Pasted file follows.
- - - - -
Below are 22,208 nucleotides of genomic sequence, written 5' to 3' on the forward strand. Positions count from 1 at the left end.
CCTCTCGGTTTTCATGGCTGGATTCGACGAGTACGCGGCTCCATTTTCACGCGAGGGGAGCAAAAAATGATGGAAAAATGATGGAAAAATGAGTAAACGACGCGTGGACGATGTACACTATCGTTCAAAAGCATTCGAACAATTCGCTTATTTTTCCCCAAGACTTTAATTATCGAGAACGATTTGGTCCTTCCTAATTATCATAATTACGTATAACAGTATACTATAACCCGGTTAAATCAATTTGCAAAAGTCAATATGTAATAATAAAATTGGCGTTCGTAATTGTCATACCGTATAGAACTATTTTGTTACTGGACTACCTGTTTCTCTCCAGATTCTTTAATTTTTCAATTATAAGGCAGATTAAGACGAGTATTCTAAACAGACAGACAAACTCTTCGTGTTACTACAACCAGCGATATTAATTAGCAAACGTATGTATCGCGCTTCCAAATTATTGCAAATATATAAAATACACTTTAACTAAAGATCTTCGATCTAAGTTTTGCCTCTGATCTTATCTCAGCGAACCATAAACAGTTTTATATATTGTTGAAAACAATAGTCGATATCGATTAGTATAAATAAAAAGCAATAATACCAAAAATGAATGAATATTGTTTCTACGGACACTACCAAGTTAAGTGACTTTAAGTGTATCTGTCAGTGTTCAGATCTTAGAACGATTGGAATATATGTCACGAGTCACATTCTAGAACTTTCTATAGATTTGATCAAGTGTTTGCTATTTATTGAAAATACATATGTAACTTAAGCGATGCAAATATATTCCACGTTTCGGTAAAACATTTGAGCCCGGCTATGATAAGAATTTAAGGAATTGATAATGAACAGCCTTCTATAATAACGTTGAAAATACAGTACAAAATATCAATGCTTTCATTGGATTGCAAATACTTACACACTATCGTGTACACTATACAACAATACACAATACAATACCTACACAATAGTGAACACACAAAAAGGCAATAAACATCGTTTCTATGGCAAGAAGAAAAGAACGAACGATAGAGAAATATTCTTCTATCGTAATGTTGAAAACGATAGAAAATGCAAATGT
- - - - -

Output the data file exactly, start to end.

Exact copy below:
Below are 22,208 nucleotides of genomic sequence, written 5' to 3' on the forward strand. Positions count from 1 at the left end.
CCTCTCGGTTTTCATGGCTGGATTCGACGAGTACGCGGCTCCATTTTCACGCGAGGGGAGCAAAAAATGATGGAAAAATGATGGAAAAATGAGTAAACGACGCGTGGACGATGTACACTATCGTTCAAAAGCATTCGAACAATTCGCTTATTTTTCCCCAAGACTTTAATTATCGAGAACGATTTGGTCCTTCCTAATTATCATAATTACGTATAACAGTATACTATAACCCGGTTAAATCAATTTGCAAAAGTCAATATGTAATAATAAAATTGGCGTTCGTAATTGTCATACCGTATAGAACTATTTTGTTACTGGACTACCTGTTTCTCTCCAGATTCTTTAATTTTTCAATTATAAGGCAGATTAAGACGAGTATTCTAAACAGACAGACAAACTCTTCGTGTTACTACAACCAGCGATATTAATTAGCAAACGTATGTATCGCGCTTCCAAATTATTGCAAATATATAAAATACACTTTAACTAAAGATCTTCGATCTAAGTTTTGCCTCTGATCTTATCTCAGCGAACCATAAACAGTTTTATATATTGTTGAAAACAATAGTCGATATCGATTAGTATAAATAAAAAGCAATAATACCAAAAATGAATGAATATTGTTTCTACGGACACTACCAAGTTAAGTGACTTTAAGTGTATCTGTCAGTGTTCAGATCTTAGAACGATTGGAATATATGTCACGAGTCACATTCTAGAACTTTCTATAGATTTGATCAAGTGTTTGCTATTTATTGAAAATACATATGTAACTTAAGCGATGCAAATATATTCCACGTTTCGGTAAAACATTTGAGCCCGGCTATGATAAGAATTTAAGGAATTGATAATGAACAGCCTTCTATAATAACGTTGAAAATACAGTACAAAATATCAATGCTTTCATTGGATTGCAAATACTTACACACTATCGTGTACACTATACAACAATACACAATACAATACCTACACAATAGTGAACACACAAAAAGGCAATAAACATCGTTTCTATGGCAAGAAGAAAAGAACGAACGATAGAGAAATATTCTTCTATCGTAATGTTGAAAACGATAGAAAATGCAAATGT